Good Faith? Good Grief!

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One of the trickiest aspects of the convergence of differing legal systems and
cultures into so-called 'uniform' commercial law is the question of how to deal
with legal principles which are incongruent in domestic practices. The Contract
for the International Sale of Goods (CISG) purports to be a uniform sales law,
joining almost 80 legal systems with Brazil now joining, and while it has
managed to advance more successful uniform standards in specific areas, the
question of what to do with 'good faith' as it is presented in art 7 of the CISG is
still a very delicate one.
In 2000, Prof Bruno Zeller bestowed upon the principle of good faith the apt
nick-name 'scarlet pimpernel',' referring to the following classic quote from the
book of the same name:
They seek him here they seek him there ... everywhere. Is he in heaven, is he in
hell, that ... elusive Pimpernel?
This label has stuck in many CISG commentaries, because it strikes a chord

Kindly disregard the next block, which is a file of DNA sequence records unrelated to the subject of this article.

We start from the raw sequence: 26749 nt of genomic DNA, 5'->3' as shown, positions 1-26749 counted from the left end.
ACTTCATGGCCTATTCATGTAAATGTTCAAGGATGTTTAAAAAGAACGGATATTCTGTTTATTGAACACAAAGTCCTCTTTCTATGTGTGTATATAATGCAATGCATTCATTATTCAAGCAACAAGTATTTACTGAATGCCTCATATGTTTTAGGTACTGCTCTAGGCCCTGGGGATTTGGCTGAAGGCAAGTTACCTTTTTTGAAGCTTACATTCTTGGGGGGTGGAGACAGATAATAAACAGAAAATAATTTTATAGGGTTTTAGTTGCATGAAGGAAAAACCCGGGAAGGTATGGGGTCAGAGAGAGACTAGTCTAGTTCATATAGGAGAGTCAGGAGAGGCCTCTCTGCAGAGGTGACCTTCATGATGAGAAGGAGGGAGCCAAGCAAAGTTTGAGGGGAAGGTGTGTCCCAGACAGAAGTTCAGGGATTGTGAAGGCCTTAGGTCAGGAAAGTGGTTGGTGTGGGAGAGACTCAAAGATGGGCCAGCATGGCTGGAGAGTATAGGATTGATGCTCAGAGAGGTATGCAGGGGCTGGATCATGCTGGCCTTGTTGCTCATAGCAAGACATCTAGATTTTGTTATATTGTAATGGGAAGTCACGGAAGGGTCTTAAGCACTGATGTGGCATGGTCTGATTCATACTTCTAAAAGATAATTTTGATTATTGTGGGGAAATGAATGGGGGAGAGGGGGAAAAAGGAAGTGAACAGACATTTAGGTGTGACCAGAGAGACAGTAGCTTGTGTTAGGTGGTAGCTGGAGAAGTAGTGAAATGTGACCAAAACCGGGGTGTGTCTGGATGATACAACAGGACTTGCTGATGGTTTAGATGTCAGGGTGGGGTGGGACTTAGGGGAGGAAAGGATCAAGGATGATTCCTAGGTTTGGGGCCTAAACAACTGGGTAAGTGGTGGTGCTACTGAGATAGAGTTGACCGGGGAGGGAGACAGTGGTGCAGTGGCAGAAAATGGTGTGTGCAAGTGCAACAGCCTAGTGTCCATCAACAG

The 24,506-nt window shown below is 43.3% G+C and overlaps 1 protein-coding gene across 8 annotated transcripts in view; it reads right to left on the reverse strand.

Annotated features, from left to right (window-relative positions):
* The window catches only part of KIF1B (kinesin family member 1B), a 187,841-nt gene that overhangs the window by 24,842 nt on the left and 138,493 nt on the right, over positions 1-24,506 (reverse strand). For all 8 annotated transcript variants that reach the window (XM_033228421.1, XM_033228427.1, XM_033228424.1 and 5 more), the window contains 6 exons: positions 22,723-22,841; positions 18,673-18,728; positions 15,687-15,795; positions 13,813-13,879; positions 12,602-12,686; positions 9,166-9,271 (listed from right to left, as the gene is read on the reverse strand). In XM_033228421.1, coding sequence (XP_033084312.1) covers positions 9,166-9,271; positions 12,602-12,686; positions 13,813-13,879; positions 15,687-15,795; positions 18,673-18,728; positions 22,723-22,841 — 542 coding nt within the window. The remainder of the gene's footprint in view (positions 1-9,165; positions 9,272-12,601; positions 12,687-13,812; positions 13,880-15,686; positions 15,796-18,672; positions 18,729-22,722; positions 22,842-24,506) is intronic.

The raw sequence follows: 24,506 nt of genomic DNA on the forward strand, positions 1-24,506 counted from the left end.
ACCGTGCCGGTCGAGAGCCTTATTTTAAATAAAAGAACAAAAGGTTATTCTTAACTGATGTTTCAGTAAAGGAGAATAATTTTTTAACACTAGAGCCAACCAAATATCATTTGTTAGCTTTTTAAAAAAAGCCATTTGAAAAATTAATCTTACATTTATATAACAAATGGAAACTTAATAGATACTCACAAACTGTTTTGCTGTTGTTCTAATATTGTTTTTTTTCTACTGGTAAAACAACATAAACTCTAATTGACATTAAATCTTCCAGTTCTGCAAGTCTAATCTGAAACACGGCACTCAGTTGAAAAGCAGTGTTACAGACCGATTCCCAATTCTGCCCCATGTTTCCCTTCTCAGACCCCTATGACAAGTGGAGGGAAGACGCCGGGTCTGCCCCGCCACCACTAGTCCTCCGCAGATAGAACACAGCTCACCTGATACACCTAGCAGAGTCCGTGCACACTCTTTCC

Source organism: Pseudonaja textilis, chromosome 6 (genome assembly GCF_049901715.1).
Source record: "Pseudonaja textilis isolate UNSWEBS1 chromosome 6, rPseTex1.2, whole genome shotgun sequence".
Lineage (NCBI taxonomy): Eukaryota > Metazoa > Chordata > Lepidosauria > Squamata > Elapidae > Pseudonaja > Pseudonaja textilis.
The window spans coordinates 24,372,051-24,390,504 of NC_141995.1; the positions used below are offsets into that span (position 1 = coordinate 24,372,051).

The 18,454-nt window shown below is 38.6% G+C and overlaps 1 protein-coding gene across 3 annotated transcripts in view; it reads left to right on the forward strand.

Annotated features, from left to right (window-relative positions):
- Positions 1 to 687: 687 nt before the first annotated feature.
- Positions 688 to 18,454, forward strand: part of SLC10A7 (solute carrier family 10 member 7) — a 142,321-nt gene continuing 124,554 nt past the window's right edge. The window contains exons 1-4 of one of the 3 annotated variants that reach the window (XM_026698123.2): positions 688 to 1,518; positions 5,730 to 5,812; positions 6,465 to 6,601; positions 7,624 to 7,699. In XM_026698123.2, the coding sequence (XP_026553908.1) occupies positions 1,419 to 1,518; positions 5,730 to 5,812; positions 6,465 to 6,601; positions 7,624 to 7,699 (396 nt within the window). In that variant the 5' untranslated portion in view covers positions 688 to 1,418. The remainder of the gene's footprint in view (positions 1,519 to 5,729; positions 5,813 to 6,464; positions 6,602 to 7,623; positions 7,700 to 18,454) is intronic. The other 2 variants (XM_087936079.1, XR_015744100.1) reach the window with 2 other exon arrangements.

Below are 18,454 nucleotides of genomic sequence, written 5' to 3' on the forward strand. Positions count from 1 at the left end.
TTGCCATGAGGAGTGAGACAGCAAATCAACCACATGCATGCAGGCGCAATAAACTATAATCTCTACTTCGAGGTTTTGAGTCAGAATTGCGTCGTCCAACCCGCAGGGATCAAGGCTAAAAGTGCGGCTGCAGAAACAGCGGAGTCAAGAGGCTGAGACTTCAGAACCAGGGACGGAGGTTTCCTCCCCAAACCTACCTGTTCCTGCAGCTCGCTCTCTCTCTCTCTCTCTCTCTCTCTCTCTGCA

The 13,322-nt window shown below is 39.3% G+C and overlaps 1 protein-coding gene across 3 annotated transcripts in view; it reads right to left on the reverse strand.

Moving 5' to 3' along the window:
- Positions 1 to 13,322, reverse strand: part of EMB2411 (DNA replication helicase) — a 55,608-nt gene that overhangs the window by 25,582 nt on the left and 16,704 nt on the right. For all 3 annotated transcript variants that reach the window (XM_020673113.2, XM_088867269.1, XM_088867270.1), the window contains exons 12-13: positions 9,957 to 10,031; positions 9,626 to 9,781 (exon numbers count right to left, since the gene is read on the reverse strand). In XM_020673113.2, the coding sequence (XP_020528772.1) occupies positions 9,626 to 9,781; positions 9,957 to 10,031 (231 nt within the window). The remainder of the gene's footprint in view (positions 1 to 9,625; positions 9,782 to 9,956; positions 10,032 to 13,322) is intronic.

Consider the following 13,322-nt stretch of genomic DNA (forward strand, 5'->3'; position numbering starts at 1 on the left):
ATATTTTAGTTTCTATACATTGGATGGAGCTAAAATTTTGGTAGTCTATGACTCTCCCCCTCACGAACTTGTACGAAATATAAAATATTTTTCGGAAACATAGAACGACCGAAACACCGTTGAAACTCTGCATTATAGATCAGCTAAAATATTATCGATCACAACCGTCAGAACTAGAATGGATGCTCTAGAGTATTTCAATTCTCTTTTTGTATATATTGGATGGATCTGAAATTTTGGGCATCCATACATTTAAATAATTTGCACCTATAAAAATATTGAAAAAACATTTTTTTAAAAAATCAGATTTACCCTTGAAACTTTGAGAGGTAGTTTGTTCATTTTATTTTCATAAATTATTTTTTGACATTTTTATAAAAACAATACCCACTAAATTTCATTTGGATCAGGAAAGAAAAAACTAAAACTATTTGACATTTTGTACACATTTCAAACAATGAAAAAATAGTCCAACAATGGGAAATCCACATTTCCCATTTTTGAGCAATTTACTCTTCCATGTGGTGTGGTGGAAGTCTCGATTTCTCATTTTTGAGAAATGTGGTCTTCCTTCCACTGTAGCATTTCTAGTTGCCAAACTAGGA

with all commercial lawyers familiar with the concept in their own legal
systems, let alone those trying to pin down good faith on a transnational scale.
The fact remains, that while good faith is elusive at best in the confines of one
system, this elusiveness is magnified a thousand fold when trying to find an
acceptable transnational definition. It therefore seems appropriate to pick this
topic in a tributary volume to honour Bruno - I know he will appreciate the
controversy; this paper aims to make the point that good faith has ceased to be
useful, despite its universal palpability, in the contexts of international
commercial law and calls for its abolition or its clarification.
Original languageEnglish
Pages (from-to)310-321
JournalInternational Trade and Business Law Review
Publication statusPublished - 2014


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